Firstly, what is Wood Filament ?

All Wood filaments are actually made by adding Wood Fibre into a base plastic, most commonly PLA.
Thus, most wood Filaments are called Wood PLA.
Most cheap Wood filaments are PLA with only around 5% of Wood fibres in them.
These wood fibres are made in the same way as those used in MDF wood sheets.
When you ‘Print’ Wood, what you are actually 3d printing is the plastic that is holding all that Wood together.

How to best 3d print with Wood

Remember that the base polymer is what guides the initial settings, like extruder temperature & build plate temperature.
In this case, its PLA, so that makes life very easy.

However, people often find that when they 3d print large items out of wood, the machine blocks after a couple of hours, & they have to make their part in many pieces.
Let’s understand why, & how to minimize this.

There is one important element in 3d printing wood reliably that no properly explains…and thats nozzle size.

All plastic materials that additives in them, such as wood, metal powder, or carbon fibre are best printed from larger nozzles.
The larger diameter hole in the nozzle helps push more of that additive out without easily blocking the small hole of a nozzle.

For eg, most 3d printers are preset with 0.4mm nozzles. With that 0.4mm, you are asking wood powder to squeeze out of a small hole.

Ideally, you want to use a bigger hole. 0.6mm hole might sound like just a tiny bit bigger than 0.4, however, a 0.6mm nozzle allows you to push double the amount of ‘volume’ of plastic & thus makes 3d printing wood a piece of cake!

Now, the cheapest 3d printer makers don’t supply nozzles of a larger size, because cheap machines struggle with larger nozzles.
You can still buy aftermarket nozzles in many machines, but what if you dont want to hassle with that??

Then the first thing you want to be mindful of is printing with as Fat a layer height as possible.
With a 0.4mm nozzle, you can print a 0.3mm layer height reliably, so use that.
But when you are printing fat layers, you MUST slow down the print speed.

So, lets discuss the 2 common scenarios on 3d printing wood:

With 0.6mm nozzles printing 0.3mm layer height, use 230C Head Temperature with at least 60C bed temperature.
The fatter nozzle will allow thinner layers, because it is wider, so, the layer height can be thinner if you want to.
Remember that the printing temperature relies on throughput. So, with fatter nozzles we are printing with more heat than we wuold for say a 0.4mm nozzle.
Do not go down below 0.2mm else problems may arise.
Print Speed 30-40mms is fine now because the nozzles & head should be able to handle it.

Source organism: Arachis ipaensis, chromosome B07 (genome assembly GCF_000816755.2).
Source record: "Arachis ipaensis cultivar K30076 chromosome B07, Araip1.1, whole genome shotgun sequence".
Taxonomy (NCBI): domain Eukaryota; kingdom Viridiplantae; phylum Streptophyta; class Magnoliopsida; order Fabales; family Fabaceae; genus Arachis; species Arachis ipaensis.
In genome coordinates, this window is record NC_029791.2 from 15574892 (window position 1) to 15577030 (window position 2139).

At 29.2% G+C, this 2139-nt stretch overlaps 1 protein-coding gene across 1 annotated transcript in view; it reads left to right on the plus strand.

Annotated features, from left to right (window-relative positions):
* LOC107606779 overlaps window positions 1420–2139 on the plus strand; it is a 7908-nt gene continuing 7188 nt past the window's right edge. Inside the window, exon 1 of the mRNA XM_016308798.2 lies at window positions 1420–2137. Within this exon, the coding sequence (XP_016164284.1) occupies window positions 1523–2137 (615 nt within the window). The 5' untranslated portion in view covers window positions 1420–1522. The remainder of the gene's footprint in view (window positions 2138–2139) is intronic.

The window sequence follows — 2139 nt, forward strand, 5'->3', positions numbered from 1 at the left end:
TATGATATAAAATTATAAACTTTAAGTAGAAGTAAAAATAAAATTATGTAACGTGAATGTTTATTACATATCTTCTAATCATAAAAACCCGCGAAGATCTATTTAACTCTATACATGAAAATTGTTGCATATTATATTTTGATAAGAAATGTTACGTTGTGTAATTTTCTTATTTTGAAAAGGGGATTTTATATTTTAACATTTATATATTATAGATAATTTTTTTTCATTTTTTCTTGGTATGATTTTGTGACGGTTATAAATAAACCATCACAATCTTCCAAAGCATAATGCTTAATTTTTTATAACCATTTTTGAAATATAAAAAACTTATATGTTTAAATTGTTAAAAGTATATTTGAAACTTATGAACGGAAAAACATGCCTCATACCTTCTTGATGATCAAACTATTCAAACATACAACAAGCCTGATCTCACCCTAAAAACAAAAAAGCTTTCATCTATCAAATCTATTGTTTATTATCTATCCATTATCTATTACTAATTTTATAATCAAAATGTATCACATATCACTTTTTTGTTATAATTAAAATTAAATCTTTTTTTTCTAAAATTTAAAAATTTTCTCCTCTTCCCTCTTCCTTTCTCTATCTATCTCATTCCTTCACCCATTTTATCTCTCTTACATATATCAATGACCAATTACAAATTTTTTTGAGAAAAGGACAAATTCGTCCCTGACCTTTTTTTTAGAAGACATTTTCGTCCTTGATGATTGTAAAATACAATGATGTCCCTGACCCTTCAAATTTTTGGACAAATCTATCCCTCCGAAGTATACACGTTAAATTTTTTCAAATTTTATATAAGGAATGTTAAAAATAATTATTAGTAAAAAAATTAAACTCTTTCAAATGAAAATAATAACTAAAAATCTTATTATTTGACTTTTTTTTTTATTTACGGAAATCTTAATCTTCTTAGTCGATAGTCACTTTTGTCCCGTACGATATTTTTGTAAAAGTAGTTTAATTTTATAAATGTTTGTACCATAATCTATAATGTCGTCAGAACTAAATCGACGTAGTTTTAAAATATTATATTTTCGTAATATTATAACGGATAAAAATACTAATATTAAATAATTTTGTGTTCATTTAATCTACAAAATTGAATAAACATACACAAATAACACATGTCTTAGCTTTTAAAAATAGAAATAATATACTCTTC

Turn off retraction, but add some with experimentation.

With 0.4mm nozzle, print 0.3mm layers at 220C
Print speed no more than 20mm here because you are asking a small nozzle on a small head to work hard.
Printing lower than 0.3mm layers is best to avoid as the head may be blocked by the fibres.
But for small parts, it will be ok if you printed at 0.2mm. Any less, & you have a high chance of blocking.

Do not try to print fatter extrusion lines than what your nozzle diameter is.
So, with a 0.4mm nozzle, do not print 0.5mm lines & expect that will lead good results. Infact it will be worse.
Never print items with additives in that way.

The interlayer adhesion of a 3d printed part is crucial, & in materials that have additives, that adhesion is often reduced.
Wood powder will not stick between layers, it is only the PLA that is bonding.
So, to get a god bond between layers, do not over cool your print.
Sometimes, you may find that when wood is printed, it looks fantastic but quickly breaks, or delaminates.
Delamination means the layers peel off if you put a bit of force on them.

So to avoid this happening, keep your fan speeds around 50% rather than the usual 100% you might be using when you print Pure PLA.
This allows you to compensate for the otherwise reduced amount of polymer being pushed out when printing, so it does not overcool that plastic & allows it to bond better with the previous layer.

Can you work with Wood 3d prints just like real wood?

There are 2 elements to working with wood. Manufacturing, & post processing.
With 3d printing, the manufacturing part has to be done. Do not attempt to use a carving chisel to chip wood 3d prints. They will crack.
You can stick wood 3d prints with PVA based glue. It will not be super strong, but it will work!
Best to use Epoxy if strength is needed.

However, in terms of post processing, well thats where wood 3d prints are awesome.
You can sand, lacquer, even stain wood 3d prints & despite the plastic, you will actually see some of that stain being absorbed.
You can also spray a PU coat on the print.

So when it comes to making good looking things, wood PLA filament is awesome.

Happy 3d Printing!